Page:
Thankfully, although Geoff and I disagree on a few things as parents, we were on the same page about choosing not to spank our children. Although I myself was spanked as a child, this was one of the things that I decided I was going to do differently when I was a parent. No, I wasn't traumatized by my parent's using this form of punishment and I think in some ways it kept me on the right path. But even my parents have been verbal about their regret of having had spanked us when we were children. I think when you are making this tough decision of whether or not to spank your child, you have to think about the purpose of discipline. It's meant to be a teaching tool for your child and not a release for you as a parent. The moment your discipline plan has become selfish, you've failed. Yes, spanking your child will probably make them regret what they did, but did they learn anything? Well, in most cases, they DO learn something, in my opinion. They learn that hitting is ok. Something I've had to learn quickly is that kids don't learn from what you SAY to them, they learn from what you DO. My daughters make the same faces I do and use the same phrases I do. Not because I TOLD them to, but because that's what they've seen me do. They pretend to cook and pretend to put on make-up not because I sat down and showed them but because they see me do it daily. (Ok, the cooking thing they get from their "Lita", but it's the same concept. They are watching me even when I don't notice. This realization that kids absorb your behavior and regurgitate it right back to you can be scary because it shows you all of your flaws. But this experience makes you want to become a better that they will grow to be a better person too. So if I choose to hit my child (no matter how lightly) to tell them that what they are doing is wrong, then whose to stop them from doing the same during a playdate to another child because they took the toy they were playing with away from them? We see our child hit their friend and we reprimand their behavior. But in their minds, they might be thinking that what THEY did is the same thing that mommy does. Why am I getting in trouble? That must be SO confusing to them.

In my opinion, choosing another method of discipline such as time out (which Chloe got to experience today in the middle of the electronics aisle at Target) teaches your child something very important. GRACE. Now I know that sounds conceited being that my name is Grace, but stick with me here. Grace can be described as not getting what you deserve. It's a basic principle in my religious faith and one that can be pretty hard to practice as humans. Our human reaction when we are mad is to yell or hit. It's innate in us. So when your child can see that you are as mad as can be and you gently grab them, sit them down at your designated spot (I learned that from Nanny 911) and then walk away, you are teaching them an important lesson in Grace. What you're saying is "You're behavior was so naughty that it would probably warrant a spanking, but I choose not to do that because I love you." It reminds me of the time I got caught cheating on a test in middle school and the teacher didn't call my parents. That teacher showed me Grace and I appreciated it. I never cheated again. Not only that, but what I love most about something like a Time Out is that you are giving YOURSELF the opportunity to calm down and ask yourself a VERY important question. WHY AM I MAD? Am I mad because they did something that could be dangerous to them or because I haven't had my coffee yet? Time out for your child is just as valuable for you as it is for them.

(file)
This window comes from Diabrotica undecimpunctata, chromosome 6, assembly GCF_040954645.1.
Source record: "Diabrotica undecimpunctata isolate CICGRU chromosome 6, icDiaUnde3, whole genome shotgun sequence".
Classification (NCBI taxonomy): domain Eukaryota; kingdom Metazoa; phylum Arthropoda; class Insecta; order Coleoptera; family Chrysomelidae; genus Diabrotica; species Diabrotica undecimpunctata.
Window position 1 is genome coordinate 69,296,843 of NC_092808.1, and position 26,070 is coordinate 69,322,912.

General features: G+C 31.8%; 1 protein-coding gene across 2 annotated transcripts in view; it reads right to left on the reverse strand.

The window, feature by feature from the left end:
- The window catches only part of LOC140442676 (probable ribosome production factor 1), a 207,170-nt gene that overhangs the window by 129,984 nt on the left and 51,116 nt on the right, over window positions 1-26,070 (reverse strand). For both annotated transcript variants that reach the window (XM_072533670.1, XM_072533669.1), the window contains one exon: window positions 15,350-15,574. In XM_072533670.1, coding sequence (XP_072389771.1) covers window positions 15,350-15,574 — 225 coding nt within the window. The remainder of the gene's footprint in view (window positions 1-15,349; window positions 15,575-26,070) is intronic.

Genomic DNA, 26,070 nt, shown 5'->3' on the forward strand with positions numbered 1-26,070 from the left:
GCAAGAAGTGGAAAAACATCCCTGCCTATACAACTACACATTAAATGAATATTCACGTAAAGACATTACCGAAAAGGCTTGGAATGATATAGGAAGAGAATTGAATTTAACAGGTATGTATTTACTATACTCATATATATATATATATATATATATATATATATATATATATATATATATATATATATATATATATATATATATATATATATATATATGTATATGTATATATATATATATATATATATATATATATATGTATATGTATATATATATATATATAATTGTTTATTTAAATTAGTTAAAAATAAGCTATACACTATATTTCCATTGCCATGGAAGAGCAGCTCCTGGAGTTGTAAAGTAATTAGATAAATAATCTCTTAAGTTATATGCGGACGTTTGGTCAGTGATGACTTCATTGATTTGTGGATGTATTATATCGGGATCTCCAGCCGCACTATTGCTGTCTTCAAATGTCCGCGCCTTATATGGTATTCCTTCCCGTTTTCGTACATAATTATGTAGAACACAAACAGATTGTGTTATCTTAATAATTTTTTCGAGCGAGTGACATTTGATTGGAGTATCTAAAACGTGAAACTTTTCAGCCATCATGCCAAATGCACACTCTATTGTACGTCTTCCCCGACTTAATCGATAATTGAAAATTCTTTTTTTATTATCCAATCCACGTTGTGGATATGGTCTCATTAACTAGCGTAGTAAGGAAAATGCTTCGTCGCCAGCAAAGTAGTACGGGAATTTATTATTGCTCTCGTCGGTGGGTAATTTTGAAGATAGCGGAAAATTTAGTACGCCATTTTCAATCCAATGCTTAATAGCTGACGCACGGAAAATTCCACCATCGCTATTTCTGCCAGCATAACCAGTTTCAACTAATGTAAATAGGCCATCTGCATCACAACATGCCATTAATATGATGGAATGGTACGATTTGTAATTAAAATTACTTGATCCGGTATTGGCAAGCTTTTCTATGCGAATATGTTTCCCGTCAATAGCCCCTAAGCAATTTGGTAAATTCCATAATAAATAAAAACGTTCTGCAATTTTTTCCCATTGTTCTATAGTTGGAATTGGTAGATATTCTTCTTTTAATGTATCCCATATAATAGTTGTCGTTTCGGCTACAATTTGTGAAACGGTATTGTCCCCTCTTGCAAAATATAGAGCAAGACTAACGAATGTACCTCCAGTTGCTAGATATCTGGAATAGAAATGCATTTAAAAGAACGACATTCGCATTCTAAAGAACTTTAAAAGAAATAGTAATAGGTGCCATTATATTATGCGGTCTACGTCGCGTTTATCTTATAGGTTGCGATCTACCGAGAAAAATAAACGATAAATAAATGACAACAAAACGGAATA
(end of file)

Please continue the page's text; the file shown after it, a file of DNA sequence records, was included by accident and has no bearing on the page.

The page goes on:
I don't mean to bash anyone who has chosen to spank their child.I am a firm believer in respecting other people's choices. (Unless you think Pepsi is better than Coke, in which case this friendship is over). But I would ask that you ask yourself why. Are you spanking because that's how your parents raised you? Because I'd like to remind you that back then, infant car seats where not the norm in people's cars and it might've been considered okay for a woman to smoke while pregnant. If it's because you get a quick result, then I'd like to remind you that fad diets have the same effect. Yes, you lost the weight, but sooner or later you gain it all back (plus 5 extra lbs.... just for fun.)

The last thing I'll say is this. It's our responsibility as parents to research things thoroughly before you make decisions. I don't know about you, but I researched every item I posted on my registry EXTENSIVELY to make sure it was going to be the best and safest thing for my child. Why should discipline be any different?